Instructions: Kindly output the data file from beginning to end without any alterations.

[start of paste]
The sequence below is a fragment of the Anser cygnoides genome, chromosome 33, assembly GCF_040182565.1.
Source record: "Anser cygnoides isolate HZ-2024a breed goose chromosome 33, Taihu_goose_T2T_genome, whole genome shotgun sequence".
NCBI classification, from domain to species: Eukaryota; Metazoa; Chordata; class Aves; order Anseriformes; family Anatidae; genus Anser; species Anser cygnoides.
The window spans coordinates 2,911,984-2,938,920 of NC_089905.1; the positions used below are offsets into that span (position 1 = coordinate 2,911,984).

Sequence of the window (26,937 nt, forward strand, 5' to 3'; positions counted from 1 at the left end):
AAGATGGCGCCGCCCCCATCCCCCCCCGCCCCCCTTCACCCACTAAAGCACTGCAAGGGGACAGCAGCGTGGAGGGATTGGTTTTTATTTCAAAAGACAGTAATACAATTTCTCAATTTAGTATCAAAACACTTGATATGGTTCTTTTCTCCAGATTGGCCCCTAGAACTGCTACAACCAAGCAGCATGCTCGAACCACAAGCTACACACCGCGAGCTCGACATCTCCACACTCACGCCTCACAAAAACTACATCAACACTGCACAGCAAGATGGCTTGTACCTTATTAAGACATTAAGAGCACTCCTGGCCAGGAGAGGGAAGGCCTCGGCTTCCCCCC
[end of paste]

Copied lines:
The sequence below is a fragment of the Anser cygnoides genome, chromosome 33, assembly GCF_040182565.1.
Source record: "Anser cygnoides isolate HZ-2024a breed goose chromosome 33, Taihu_goose_T2T_genome, whole genome shotgun sequence".
NCBI classification, from domain to species: Eukaryota; Metazoa; Chordata; class Aves; order Anseriformes; family Anatidae; genus Anser; species Anser cygnoides.
The window spans coordinates 2,911,984-2,938,920 of NC_089905.1; the positions used below are offsets into that span (position 1 = coordinate 2,911,984).

Sequence of the window (26,937 nt, forward strand, 5' to 3'; positions counted from 1 at the left end):
AAGATGGCGCCGCCCCCATCCCCCCCCGCCCCCCTTCACCCACTAAAGCACTGCAAGGGGACAGCAGCGTGGAGGGATTGGTTTTTATTTCAAAAGACAGTAATACAATTTCTCAATTTAGTATCAAAACACTTGATATGGTTCTTTTCTCCAGATTGGCCCCTAGAACTGCTACAACCAAGCAGCATGCTCGAACCACAAGCTACACACCGCGAGCTCGACATCTCCACACTCACGCCTCACAAAAACTACATCAACACTGCACAGCAAGATGGCTTGTACCTTATTAAGACATTAAGAGCACTCCTGGCCAGGAGAGGGAAGGCCTCGGCTTCCCCCC